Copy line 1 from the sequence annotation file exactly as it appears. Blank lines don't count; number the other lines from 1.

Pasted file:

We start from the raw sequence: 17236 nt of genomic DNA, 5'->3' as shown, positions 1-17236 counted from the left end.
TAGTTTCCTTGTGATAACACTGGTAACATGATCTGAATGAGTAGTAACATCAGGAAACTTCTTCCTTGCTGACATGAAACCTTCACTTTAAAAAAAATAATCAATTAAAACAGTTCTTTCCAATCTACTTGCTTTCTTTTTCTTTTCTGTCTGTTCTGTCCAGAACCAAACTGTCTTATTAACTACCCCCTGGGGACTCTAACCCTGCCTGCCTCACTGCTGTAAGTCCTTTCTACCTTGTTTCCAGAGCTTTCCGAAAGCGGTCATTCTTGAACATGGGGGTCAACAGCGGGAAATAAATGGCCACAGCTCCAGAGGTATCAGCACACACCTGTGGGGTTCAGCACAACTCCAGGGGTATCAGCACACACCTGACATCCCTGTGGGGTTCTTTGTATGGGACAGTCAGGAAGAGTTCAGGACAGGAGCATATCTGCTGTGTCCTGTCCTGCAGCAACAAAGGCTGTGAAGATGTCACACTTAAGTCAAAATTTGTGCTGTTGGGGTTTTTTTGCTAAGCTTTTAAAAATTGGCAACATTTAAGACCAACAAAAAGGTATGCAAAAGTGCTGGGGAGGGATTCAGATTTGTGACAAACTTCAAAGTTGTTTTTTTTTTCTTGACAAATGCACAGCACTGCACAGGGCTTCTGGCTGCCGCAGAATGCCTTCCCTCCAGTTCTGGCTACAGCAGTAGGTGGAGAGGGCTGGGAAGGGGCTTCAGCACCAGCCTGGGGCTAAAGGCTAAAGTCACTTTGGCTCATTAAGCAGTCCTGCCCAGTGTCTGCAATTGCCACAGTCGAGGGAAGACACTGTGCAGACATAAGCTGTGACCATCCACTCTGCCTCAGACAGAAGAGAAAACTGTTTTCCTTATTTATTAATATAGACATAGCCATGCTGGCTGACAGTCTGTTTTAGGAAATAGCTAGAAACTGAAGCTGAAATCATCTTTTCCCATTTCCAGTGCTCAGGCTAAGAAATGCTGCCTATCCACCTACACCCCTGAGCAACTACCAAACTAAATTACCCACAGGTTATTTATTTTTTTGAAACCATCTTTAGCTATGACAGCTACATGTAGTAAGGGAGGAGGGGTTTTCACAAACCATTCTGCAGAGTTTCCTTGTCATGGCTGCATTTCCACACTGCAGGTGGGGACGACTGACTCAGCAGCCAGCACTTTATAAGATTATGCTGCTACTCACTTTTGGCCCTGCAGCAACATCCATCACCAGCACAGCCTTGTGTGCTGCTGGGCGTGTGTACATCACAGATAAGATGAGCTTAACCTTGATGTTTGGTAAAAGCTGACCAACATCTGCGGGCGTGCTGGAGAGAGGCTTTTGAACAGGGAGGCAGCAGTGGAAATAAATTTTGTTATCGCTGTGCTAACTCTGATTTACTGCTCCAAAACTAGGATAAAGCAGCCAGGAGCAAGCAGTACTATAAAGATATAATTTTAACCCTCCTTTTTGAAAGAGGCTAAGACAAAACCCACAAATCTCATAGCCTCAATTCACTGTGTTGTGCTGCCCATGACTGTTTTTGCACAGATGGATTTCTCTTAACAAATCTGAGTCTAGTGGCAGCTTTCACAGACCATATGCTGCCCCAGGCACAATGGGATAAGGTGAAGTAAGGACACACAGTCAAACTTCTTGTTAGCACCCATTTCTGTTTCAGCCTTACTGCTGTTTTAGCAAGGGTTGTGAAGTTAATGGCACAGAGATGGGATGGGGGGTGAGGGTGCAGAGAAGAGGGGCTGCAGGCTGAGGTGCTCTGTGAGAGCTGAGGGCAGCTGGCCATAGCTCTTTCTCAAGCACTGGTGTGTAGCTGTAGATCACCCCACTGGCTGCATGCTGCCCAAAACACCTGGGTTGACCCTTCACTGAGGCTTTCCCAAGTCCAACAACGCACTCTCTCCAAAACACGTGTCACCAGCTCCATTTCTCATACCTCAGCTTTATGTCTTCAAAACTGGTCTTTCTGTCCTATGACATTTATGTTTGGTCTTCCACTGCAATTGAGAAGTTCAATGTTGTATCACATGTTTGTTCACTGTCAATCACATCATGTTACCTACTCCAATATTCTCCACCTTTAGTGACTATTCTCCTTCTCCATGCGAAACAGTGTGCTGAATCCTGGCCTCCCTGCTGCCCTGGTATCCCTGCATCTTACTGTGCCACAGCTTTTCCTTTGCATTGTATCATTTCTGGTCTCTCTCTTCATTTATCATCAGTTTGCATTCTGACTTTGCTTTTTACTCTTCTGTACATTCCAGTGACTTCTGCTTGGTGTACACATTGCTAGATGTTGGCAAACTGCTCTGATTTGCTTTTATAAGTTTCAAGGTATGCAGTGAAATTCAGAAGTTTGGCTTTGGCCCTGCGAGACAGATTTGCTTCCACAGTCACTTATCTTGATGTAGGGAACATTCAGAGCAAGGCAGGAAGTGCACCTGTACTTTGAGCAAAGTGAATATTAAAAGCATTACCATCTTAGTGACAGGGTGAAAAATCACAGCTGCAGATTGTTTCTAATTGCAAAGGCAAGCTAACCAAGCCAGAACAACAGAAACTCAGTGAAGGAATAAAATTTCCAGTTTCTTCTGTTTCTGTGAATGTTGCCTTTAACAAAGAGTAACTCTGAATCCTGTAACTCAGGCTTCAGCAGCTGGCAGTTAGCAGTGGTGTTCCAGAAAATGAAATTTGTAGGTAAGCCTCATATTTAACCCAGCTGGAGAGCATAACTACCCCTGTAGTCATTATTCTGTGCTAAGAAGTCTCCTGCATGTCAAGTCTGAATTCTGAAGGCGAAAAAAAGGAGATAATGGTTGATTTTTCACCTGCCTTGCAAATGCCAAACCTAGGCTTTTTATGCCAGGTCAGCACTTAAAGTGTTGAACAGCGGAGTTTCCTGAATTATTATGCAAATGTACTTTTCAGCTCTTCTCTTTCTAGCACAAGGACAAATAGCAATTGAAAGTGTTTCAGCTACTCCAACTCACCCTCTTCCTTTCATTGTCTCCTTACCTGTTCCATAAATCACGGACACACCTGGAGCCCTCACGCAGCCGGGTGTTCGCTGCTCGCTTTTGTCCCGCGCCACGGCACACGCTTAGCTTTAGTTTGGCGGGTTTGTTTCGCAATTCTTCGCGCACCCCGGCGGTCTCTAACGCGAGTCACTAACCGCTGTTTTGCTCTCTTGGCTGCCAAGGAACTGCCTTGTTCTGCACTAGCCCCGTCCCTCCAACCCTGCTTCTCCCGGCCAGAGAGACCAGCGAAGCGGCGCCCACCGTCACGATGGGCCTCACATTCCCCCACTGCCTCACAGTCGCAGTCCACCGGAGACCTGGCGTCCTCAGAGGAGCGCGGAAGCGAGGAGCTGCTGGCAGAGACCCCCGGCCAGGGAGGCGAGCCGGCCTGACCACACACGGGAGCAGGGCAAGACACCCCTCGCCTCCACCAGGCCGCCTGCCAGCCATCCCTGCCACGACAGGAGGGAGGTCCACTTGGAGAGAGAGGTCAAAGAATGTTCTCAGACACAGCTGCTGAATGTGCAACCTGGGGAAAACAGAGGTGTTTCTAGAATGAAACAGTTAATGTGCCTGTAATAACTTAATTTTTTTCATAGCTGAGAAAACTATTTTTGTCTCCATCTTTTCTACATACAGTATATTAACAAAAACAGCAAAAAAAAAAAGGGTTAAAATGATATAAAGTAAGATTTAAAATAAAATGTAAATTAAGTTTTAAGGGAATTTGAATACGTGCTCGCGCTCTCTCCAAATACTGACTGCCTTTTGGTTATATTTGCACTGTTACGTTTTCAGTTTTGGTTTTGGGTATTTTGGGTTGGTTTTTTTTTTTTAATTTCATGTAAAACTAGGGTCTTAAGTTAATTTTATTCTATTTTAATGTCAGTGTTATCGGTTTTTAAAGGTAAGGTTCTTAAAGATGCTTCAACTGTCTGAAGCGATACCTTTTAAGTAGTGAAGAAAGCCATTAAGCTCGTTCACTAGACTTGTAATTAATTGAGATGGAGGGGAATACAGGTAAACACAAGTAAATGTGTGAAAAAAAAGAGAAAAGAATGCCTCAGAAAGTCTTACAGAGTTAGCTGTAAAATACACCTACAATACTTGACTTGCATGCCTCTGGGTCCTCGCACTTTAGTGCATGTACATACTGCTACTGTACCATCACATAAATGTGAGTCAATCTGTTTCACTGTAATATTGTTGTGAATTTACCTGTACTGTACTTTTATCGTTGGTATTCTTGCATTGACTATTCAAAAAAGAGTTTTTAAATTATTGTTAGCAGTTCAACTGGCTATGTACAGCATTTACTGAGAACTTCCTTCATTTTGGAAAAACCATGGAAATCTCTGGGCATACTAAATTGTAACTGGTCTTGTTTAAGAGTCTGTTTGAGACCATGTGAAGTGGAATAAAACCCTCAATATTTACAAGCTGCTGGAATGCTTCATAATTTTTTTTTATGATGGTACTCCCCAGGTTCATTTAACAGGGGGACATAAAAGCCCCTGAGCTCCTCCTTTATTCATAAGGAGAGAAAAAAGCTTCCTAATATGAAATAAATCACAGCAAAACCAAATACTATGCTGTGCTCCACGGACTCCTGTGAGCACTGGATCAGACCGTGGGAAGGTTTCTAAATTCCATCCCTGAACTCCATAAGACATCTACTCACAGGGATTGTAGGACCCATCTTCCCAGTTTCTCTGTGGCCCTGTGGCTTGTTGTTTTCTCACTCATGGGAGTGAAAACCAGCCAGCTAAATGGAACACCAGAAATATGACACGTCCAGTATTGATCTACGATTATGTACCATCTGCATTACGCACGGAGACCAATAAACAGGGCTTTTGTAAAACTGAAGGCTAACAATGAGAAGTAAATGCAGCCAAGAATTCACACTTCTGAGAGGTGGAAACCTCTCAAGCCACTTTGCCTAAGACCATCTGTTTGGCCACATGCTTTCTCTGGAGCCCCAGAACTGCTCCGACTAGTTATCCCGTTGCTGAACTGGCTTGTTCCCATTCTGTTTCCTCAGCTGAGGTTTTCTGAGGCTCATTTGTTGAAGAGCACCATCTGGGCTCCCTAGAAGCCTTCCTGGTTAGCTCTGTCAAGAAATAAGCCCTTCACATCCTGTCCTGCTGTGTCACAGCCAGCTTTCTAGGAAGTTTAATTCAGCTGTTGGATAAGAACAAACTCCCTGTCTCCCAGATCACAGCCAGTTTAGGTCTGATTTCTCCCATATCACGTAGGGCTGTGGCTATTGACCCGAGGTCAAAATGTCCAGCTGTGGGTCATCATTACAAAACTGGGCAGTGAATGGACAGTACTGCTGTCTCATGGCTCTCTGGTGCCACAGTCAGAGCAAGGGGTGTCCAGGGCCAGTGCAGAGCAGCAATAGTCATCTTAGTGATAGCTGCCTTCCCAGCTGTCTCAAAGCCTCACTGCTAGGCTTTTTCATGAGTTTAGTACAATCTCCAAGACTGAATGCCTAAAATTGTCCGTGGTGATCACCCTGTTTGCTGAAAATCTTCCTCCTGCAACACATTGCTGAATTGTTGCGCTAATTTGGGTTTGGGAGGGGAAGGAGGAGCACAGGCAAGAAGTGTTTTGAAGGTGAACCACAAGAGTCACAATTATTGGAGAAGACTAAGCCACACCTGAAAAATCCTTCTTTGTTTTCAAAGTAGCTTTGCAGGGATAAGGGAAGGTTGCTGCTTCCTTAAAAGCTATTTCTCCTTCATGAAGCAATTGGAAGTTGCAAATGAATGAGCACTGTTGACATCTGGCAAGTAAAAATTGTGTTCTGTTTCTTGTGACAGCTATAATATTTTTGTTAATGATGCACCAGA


We start from the raw sequence: 17236 nt of genomic DNA, 5'->3' as shown, positions 1-17236 counted from the left end.